Sahara Sriraman, Spectrum Editor
VCU senior Alex Moss said he never expected to see fellow students and Richmond residents wear the clothing he designed.
“It’s been really crazy, that’s one thing I did not expect for sure. People really show up, not only in Richmond but at VCU,” Moss said.
Alma Mater, founded by Moss, senior Tristan Zambrano and alumnus Malcolm Rose, is a Richmond-based clothing company inspired by the city’s street culture. The goal of the company is to design products that highlight the experiences people take away from their environment, according to the company’s website.
Moss, the head of creative direction and design at the company, said the three of them met when a VCU professor introduced them to each other in class. At the time, they were all in the fashion design and merchandising program but didn’t know each other.
“We clicked instantly, we had similar interests. That’s kind of how it all came together,” Moss said.
The founders created the name for the brand to represent their relationship to Richmond and to show their appreciation for significant aspects of the city’s culture. The goal is to generate relationships between customers as well to continue a sense of community through the brand, according to Moss.
“We wanted to create a connection, not only emotionally, but a great connection with our customers and just the people in the city, and maybe outside Virginia if that’s how it goes,” Moss said.
He said the support from both the Richmond and VCU communities has been “amazing.” The encouragement has motivated them to continue growing the brand and shown them that their hard work is paying off.
Rose, who focuses on Alma Mater’s social media research, said the company wants to focus on the idea that although people are unique, there are aspects of their environment that are similar and can connect them.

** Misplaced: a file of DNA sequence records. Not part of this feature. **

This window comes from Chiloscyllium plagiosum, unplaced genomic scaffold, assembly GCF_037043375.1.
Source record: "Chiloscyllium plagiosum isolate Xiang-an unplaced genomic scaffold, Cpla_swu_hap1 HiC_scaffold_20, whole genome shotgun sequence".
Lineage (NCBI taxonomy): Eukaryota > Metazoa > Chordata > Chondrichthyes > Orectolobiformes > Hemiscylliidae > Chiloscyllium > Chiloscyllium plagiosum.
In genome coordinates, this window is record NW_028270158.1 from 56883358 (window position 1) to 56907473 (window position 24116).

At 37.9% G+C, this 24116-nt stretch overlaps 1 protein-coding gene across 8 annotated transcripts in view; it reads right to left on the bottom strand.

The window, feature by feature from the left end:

Rose said when they released their first product, an arc logo T-shirt, in March, the support from the community was immense and unexpected. The products were purchased in all colors, which he said meant a lot to them to see.
“It truly felt like it was a piece of the community, which making these things in Richmond really is, I feel like because it’s such a creative space,” Rose said.
The founders draw from their own experiences and interests when creating products. Cycling is featured on their new product design — a nod to the prominence of biking in Richmond culture, an activity they enjoy as well.
Rose said Richmond has always inspired them when creating products because it’s an organic space where different types of art can thrive.
He said he has seen VCU students and faculty often wearing the company’s clothing and sharing their posts online.
“We definitely have had a lot of impact from VCU just because we’re constantly influenced by the new people we see, the new ideas that are brought forward,” Rose said.
He said the founders felt as though Richmond is the perfect space to start and build a new company, due to the location and the artistic people the city is filled with. They hope to grow the company to expand outside of the city as well.
“We all believe in this idea enough that it could become something,” Rose said.
Eli Bell, a VCU alumnus and model for the company, said he wants to continue to be a part of Alma Mater in the future, whatever that might look like, whether he’s modeling clothes or just providing advice.
He said that Zambrano, Moss and Rose all bring different skills to the company that highlight their strengths while simultaneously growing the brand.
Bell said he expected to be a part of the company’s behind-the-scenes efforts, but said Rose encouraged him to model for the latest product releases and to get involved with some of the designing.
“Honestly, I just want them to succeed because I think they’ve got something really special,” Bell said. “And they capture something about this moment, right now, that I think is really important.”
Bell said he feels very close to the company, which made seeing the support from the community after their last couple drops that much more meaningful.
“It’s creating a kind of a niche subculture that’s based on so many other subcultures that just makes it unique in that way, and just a really cool movement,” Bell said.
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